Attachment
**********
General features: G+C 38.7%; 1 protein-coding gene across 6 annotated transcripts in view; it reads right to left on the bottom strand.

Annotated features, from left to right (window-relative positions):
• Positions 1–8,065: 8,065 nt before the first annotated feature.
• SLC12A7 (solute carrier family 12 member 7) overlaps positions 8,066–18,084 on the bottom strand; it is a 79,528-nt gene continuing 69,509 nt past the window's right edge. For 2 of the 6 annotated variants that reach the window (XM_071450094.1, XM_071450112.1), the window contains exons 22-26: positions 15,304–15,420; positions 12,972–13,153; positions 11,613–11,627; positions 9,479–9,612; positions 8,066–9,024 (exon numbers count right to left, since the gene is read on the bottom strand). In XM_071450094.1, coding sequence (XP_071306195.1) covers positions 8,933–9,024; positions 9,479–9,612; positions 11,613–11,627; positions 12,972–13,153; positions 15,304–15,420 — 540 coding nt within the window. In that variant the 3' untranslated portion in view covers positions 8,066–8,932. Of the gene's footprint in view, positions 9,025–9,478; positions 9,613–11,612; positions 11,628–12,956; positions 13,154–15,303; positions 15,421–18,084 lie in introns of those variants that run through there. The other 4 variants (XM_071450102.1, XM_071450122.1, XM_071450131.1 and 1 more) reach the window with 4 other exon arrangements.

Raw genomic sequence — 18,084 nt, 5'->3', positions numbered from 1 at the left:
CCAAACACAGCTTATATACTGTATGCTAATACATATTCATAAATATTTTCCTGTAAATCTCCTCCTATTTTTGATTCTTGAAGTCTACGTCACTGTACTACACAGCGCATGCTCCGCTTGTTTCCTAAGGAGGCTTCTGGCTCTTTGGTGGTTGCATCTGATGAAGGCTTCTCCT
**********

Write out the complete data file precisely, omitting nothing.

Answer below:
General features: G+C 38.7%; 1 protein-coding gene across 6 annotated transcripts in view; it reads right to left on the bottom strand.

Annotated features, from left to right (window-relative positions):
• Positions 1–8,065: 8,065 nt before the first annotated feature.
• SLC12A7 (solute carrier family 12 member 7) overlaps positions 8,066–18,084 on the bottom strand; it is a 79,528-nt gene continuing 69,509 nt past the window's right edge. For 2 of the 6 annotated variants that reach the window (XM_071450094.1, XM_071450112.1), the window contains exons 22-26: positions 15,304–15,420; positions 12,972–13,153; positions 11,613–11,627; positions 9,479–9,612; positions 8,066–9,024 (exon numbers count right to left, since the gene is read on the bottom strand). In XM_071450094.1, coding sequence (XP_071306195.1) covers positions 8,933–9,024; positions 9,479–9,612; positions 11,613–11,627; positions 12,972–13,153; positions 15,304–15,420 — 540 coding nt within the window. In that variant the 3' untranslated portion in view covers positions 8,066–8,932. Of the gene's footprint in view, positions 9,025–9,478; positions 9,613–11,612; positions 11,628–12,956; positions 13,154–15,303; positions 15,421–18,084 lie in introns of those variants that run through there. The other 4 variants (XM_071450102.1, XM_071450122.1, XM_071450131.1 and 1 more) reach the window with 4 other exon arrangements.

Raw genomic sequence — 18,084 nt, 5'->3', positions numbered from 1 at the left:
CCAAACACAGCTTATATACTGTATGCTAATACATATTCATAAATATTTTCCTGTAAATCTCCTCCTATTTTTGATTCTTGAAGTCTACGTCACTGTACTACACAGCGCATGCTCCGCTTGTTTCCTAAGGAGGCTTCTGGCTCTTTGGTGGTTGCATCTGATGAAGGCTTCTCCT